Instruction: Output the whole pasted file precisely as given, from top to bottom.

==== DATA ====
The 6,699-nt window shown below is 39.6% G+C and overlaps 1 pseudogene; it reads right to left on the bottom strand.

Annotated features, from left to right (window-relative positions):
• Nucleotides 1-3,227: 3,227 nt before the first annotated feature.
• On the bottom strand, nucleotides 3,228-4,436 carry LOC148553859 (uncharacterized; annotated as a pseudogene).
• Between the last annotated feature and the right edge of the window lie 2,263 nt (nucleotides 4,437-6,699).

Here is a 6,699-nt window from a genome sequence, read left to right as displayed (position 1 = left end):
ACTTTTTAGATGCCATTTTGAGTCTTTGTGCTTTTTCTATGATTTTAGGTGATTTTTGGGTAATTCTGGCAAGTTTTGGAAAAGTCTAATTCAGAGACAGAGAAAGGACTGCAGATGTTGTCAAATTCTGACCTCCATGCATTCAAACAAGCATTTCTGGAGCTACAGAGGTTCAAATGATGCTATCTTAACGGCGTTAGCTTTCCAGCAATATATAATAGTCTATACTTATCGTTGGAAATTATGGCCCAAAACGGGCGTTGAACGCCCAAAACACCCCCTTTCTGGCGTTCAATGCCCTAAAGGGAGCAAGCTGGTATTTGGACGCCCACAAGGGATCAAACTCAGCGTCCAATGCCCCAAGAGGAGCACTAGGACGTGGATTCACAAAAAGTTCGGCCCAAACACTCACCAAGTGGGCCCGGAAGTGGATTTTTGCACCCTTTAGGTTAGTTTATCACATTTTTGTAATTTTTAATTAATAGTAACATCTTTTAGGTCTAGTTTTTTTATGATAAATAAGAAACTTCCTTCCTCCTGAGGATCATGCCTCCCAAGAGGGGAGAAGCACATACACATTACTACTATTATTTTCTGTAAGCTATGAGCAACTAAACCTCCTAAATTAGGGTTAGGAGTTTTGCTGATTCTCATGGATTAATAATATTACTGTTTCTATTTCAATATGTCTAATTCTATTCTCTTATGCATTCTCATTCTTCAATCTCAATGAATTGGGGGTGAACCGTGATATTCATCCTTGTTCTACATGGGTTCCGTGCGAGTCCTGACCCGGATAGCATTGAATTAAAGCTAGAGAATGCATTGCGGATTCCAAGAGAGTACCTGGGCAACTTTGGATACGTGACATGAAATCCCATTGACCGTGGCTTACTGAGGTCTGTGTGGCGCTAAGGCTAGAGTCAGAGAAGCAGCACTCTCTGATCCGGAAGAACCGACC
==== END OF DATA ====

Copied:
The 6,699-nt window shown below is 39.6% G+C and overlaps 1 pseudogene; it reads right to left on the bottom strand.

Annotated features, from left to right (window-relative positions):
• Nucleotides 1-3,227: 3,227 nt before the first annotated feature.
• On the bottom strand, nucleotides 3,228-4,436 carry LOC148553859 (uncharacterized; annotated as a pseudogene).
• Between the last annotated feature and the right edge of the window lie 2,263 nt (nucleotides 4,437-6,699).

Here is a 6,699-nt window from a genome sequence, read left to right as displayed (position 1 = left end):
ACTTTTTAGATGCCATTTTGAGTCTTTGTGCTTTTTCTATGATTTTAGGTGATTTTTGGGTAATTCTGGCAAGTTTTGGAAAAGTCTAATTCAGAGACAGAGAAAGGACTGCAGATGTTGTCAAATTCTGACCTCCATGCATTCAAACAAGCATTTCTGGAGCTACAGAGGTTCAAATGATGCTATCTTAACGGCGTTAGCTTTCCAGCAATATATAATAGTCTATACTTATCGTTGGAAATTATGGCCCAAAACGGGCGTTGAACGCCCAAAACACCCCCTTTCTGGCGTTCAATGCCCTAAAGGGAGCAAGCTGGTATTTGGACGCCCACAAGGGATCAAACTCAGCGTCCAATGCCCCAAGAGGAGCACTAGGACGTGGATTCACAAAAAGTTCGGCCCAAACACTCACCAAGTGGGCCCGGAAGTGGATTTTTGCACCCTTTAGGTTAGTTTATCACATTTTTGTAATTTTTAATTAATAGTAACATCTTTTAGGTCTAGTTTTTTTATGATAAATAAGAAACTTCCTTCCTCCTGAGGATCATGCCTCCCAAGAGGGGAGAAGCACATACACATTACTACTATTATTTTCTGTAAGCTATGAGCAACTAAACCTCCTAAATTAGGGTTAGGAGTTTTGCTGATTCTCATGGATTAATAATATTACTGTTTCTATTTCAATATGTCTAATTCTATTCTCTTATGCATTCTCATTCTTCAATCTCAATGAATTGGGGGTGAACCGTGATATTCATCCTTGTTCTACATGGGTTCCGTGCGAGTCCTGACCCGGATAGCATTGAATTAAAGCTAGAGAATGCATTGCGGATTCCAAGAGAGTACCTGGGCAACTTTGGATACGTGACATGAAATCCCATTGACCGTGGCTTACTGAGGTCTGTGTGGCGCTAAGGCTAGAGTCAGAGAAGCAGCACTCTCTGATCCGGAAGAACCGACC